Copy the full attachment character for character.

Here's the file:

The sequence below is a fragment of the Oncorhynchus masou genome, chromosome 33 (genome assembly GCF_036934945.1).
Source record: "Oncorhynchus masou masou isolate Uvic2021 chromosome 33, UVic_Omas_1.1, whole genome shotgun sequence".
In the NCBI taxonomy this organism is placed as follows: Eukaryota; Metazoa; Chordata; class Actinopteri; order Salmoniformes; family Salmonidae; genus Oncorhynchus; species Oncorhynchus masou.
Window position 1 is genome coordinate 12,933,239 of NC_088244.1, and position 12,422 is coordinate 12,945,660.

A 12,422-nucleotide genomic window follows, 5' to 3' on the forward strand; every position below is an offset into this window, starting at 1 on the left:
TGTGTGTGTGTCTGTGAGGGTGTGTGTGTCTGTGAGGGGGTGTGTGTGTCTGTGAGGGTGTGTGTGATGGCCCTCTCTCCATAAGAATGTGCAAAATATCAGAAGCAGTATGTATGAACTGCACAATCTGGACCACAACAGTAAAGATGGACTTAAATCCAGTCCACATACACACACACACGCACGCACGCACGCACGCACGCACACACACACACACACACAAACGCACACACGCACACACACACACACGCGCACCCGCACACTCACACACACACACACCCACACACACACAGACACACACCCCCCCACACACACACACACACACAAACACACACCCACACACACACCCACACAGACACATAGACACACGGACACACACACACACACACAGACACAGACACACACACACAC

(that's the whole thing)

The sequence below is a fragment of the Oncorhynchus masou genome, chromosome 33 (genome assembly GCF_036934945.1).
Source record: "Oncorhynchus masou masou isolate Uvic2021 chromosome 33, UVic_Omas_1.1, whole genome shotgun sequence".
In the NCBI taxonomy this organism is placed as follows: Eukaryota; Metazoa; Chordata; class Actinopteri; order Salmoniformes; family Salmonidae; genus Oncorhynchus; species Oncorhynchus masou.
Window position 1 is genome coordinate 12,933,239 of NC_088244.1, and position 12,422 is coordinate 12,945,660.

A 12,422-nucleotide genomic window follows, 5' to 3' on the forward strand; every position below is an offset into this window, starting at 1 on the left:
TGTGTGTGTGTCTGTGAGGGTGTGTGTGTCTGTGAGGGGGTGTGTGTGTCTGTGAGGGTGTGTGTGATGGCCCTCTCTCCATAAGAATGTGCAAAATATCAGAAGCAGTATGTATGAACTGCACAATCTGGACCACAACAGTAAAGATGGACTTAAATCCAGTCCACATACACACACACACGCACGCACGCACGCACGCACGCACACACACACACACACACAAACGCACACACGCACACACACACACACGCGCACCCGCACACTCACACACACACACACCCACACACACACAGACACACACCCCCCCACACACACACACACACACAAACACACACCCACACACACACCCACACAGACACATAGACACACGGACACACACACACACACACAGACACAGACACACACACACAC